Tue | Jul 23, 2024

Prosecution: Kartel, co-accused must ‘clear their names’

Published:Saturday | June 15, 2024 | 12:08 AMTanesha Mundle/Staff Reporter
File photo shows entertainer Vybz Kartel (front) and Shawn Storm leaving the Home Circuit Court in Kingston.
File photo shows entertainer Vybz Kartel (front) and Shawn Storm leaving the Home Circuit Court in Kingston.

Declaring that Vybz Kartel and his co-accused must be allowed to clear their names, the prosecution says it wants the murder case to be retried on its merits and not be determined on technicalities.

“The public interest in the final determination of this criminal trial requires that such charge should not be left untried or rather for the matter to be determined on its merits,” Crown Counsel Loriann Tugwell asserted in the Court of Appeal.

Vybz Kartel, whose real name is Adidja Palmer and his co-accused, Shawn ‘Shawn Storm’ Campbell, Kahira Jones and Andre St John, were convicted of the 2011 murder of Clive Williams in 2011.

But the Privy Council, who was silent on the merits of the evidence, in March, threw out their conviction on the ground of juror misconduct.

Continuing her submission before a three-judge panel who will determine whether the case is to be retried, Tugwell, while asserting that the prosecution cares about the constitutional rights of the accused men, acknowledged that the men’s right to trial in a reasonable time has been breached.

But she argued that there are appropriate remedies in place to satisfy the breach in that there can be a public declaration and acknowledgement of the violation and an order for the expedition of the matter.

Given the length of time that the men have spent in custody, Tugwell said, bail may be considered noting that there are case law to support this position.

Bail, she added, if granted, would also allow Palmer to get treatment and to undergo surgery for Graves’ disease, thereby preserving his life to stand trial.

In light of Palmer’s medical condition, the Crown counsel said consideration could also be given for him to be granted bail.

At the same time Tugwell, in answer to the question from Justice McDonald-Bishop about whether keeping the accused in prison was not inhumane and oppressive, said Palmer despite his medical condition, which includes a failing heart, is not without hope, as surgery is recommended to improve his condition.

Bad precedent

She further added that if the court were to decide solely based on failing health against ordering a retrial, it would set a bad precedent.

Asserting that she was going down the “wrong road”, Justice McDonald-Bishop reminded Tugwell that the court has maintained that all the factors will have to be assessed in arriving at a decision.

“Don’t say that the court would sit here and decide the case based on Mr Palmer’s health alone, don’t do that to us and I know you don’t mean that,” the judge said as Tugwell quickly apologised while indicating that the health issues must not be given excessive weight.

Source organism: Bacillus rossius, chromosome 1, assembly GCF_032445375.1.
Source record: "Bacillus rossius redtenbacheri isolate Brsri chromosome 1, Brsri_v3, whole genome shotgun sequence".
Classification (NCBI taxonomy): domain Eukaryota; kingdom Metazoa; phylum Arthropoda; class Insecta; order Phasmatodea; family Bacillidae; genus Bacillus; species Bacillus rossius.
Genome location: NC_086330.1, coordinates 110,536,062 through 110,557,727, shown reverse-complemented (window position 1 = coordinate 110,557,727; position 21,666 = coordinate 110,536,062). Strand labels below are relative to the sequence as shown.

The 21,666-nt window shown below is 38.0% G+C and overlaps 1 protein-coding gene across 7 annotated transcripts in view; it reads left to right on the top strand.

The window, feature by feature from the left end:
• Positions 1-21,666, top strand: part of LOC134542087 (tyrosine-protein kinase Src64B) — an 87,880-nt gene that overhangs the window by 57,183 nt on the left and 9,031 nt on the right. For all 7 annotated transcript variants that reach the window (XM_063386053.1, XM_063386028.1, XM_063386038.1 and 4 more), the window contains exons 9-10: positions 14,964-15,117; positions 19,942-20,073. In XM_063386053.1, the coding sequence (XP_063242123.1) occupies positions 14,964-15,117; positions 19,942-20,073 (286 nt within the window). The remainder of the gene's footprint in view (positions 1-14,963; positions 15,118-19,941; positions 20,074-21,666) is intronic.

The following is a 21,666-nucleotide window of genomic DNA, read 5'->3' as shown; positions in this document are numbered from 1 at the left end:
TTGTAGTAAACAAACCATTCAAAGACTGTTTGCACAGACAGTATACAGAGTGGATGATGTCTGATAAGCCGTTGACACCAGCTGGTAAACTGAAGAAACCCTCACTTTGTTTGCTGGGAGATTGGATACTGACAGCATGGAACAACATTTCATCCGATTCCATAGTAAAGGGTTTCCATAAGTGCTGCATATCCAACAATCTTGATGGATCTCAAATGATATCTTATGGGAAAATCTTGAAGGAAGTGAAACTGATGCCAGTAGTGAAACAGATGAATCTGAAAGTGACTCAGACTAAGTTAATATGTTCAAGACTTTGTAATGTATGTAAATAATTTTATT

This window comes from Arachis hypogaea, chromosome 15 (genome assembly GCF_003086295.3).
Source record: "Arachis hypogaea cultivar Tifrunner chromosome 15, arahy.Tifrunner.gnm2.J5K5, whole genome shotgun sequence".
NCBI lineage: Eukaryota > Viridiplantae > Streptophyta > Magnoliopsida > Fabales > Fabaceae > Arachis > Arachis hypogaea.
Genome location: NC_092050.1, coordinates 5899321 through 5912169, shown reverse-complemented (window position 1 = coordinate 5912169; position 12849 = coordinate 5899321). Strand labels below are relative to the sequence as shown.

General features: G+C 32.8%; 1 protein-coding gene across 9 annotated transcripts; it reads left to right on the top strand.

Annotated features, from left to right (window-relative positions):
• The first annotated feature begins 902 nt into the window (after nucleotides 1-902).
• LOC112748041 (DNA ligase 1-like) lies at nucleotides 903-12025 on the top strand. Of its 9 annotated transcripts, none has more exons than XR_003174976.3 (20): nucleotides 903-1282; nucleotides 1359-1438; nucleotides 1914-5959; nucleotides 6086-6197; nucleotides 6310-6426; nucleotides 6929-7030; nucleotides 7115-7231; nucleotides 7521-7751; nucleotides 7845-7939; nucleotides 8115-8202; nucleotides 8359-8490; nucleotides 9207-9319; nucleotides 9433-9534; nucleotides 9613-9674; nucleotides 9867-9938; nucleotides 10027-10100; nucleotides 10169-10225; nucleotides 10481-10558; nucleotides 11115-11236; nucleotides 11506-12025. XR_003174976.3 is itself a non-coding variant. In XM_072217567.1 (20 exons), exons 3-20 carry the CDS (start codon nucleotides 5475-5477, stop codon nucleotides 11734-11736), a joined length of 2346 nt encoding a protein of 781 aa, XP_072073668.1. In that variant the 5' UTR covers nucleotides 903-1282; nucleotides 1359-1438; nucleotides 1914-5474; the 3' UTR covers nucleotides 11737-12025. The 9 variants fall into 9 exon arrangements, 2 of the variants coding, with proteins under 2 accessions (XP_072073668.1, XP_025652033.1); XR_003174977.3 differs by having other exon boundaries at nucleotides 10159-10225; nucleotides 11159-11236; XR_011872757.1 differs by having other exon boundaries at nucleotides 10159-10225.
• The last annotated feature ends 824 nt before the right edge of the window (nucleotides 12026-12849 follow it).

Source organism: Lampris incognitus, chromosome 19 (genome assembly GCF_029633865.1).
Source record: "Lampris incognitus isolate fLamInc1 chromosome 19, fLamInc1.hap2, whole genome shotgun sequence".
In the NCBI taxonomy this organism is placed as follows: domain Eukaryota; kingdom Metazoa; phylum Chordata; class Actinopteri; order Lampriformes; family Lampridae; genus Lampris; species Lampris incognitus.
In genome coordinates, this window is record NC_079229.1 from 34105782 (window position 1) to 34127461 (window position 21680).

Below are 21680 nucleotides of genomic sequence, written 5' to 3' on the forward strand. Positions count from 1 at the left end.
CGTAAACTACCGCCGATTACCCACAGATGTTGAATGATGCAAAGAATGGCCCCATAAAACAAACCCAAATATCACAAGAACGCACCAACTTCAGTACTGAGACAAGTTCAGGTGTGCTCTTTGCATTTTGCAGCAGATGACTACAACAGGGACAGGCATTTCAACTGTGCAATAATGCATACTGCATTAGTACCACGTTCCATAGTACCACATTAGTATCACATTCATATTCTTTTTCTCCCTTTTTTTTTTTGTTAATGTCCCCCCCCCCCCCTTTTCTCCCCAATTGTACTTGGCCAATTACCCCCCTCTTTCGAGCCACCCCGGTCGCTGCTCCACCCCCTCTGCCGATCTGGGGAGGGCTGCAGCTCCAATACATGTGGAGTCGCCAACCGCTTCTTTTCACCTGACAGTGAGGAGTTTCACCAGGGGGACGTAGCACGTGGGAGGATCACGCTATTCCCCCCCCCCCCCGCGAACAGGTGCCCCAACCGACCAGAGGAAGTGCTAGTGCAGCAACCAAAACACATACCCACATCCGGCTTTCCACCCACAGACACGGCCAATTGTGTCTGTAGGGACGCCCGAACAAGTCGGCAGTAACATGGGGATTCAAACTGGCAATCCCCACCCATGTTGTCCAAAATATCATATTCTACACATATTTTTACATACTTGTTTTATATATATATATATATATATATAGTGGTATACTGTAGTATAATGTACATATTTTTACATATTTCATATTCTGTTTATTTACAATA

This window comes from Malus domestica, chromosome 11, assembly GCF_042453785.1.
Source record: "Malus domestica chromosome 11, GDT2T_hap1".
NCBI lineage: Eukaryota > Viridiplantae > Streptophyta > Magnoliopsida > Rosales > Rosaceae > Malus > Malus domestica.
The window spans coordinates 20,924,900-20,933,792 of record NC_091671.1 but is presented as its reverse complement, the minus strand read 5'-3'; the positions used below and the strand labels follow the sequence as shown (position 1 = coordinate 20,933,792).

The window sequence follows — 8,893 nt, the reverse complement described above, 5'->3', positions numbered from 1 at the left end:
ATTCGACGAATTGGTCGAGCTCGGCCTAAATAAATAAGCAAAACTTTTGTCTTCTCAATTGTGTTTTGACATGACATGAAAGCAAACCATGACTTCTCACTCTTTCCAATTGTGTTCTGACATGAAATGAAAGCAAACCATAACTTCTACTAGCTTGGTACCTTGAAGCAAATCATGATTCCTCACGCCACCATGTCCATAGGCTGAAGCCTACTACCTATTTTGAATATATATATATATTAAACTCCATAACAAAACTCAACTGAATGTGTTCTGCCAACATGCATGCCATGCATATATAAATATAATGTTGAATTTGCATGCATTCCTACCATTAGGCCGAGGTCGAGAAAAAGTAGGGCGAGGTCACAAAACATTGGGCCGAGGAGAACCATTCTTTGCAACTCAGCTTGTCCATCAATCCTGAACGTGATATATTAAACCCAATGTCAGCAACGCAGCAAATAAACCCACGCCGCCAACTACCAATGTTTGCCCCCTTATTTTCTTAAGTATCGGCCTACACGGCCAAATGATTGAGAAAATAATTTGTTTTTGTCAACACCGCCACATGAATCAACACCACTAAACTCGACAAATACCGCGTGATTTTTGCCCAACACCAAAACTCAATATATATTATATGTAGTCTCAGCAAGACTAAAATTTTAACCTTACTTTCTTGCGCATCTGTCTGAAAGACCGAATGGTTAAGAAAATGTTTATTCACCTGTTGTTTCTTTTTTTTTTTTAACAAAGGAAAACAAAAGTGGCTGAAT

Continuing her submission, Tugwell said, “A total acquittal or dismissal of the matter due to the delay should be the very last resort and only be reserved in extremely exceptional circumstances where it has been established that it is impossible for the appellants to have a fair hearing,

Furthermore, she said despite the breach there is nothing to suggest that a fair trial is impossible. In fact, Tugwell said, the contrary has been established.

Meanwhile, earlier in the trial, Assistant Director of Public Prosecutions Janek Forbes proposed that bail could be offered to Palmer to address his medical situation and his weakened mental state.

On the other hand, Forbes noted that if bail is not granted, the Department of Correctional Services has provisions that could also address Kartel’s mental state.

Forbes during his submission also reiterated the prosecution’s argument that the safeguards available are sufficient to mitigate any risk that the pretrial publicity may cause.

He emphasised that despite the heightened publicity in the matter, it is still possible for the men to get a fair trial.

He pointed to American celebrities such as Bill Cosby, Harvey Weinstein and South African Oscar Pistorius, whose trials proceeded despite heavy global public attention. Those cases, he said, were allowed to continue because of the “interest of justice” factor.

Additionally, he said, that while there may be a “miscreant” juror, generally it is to be assumed that the jury will abide by the oaths or affirmations.

He, however, asked the court to bear in mind the observation made by case law that “the risk that members of jury may be affected by prejudice cannot be wholly eliminated. Any member may bring personal prejudices to the jury room and equally, there will be a risk that a juror may disregard the direction of a judge when they consider that it is contrary to what justice requires.”

Meanwhile, at the start of yesterday’s preceding Justice McDonald-Bishop disclosed that it had received information from the Supreme Court that since 2018 only two matters were sent from the Court of Appeal to the Supreme Court for retrial. The two murder matters were sent back for retrial in 2022 and 2023, but no trial dates have been fixed.

In the meantime, the hearing, which is also being presided over by justices David Fraser and Paulette Williams, is set to be concluded on Tuesday.

tanesha.mundle@gleanerjm.com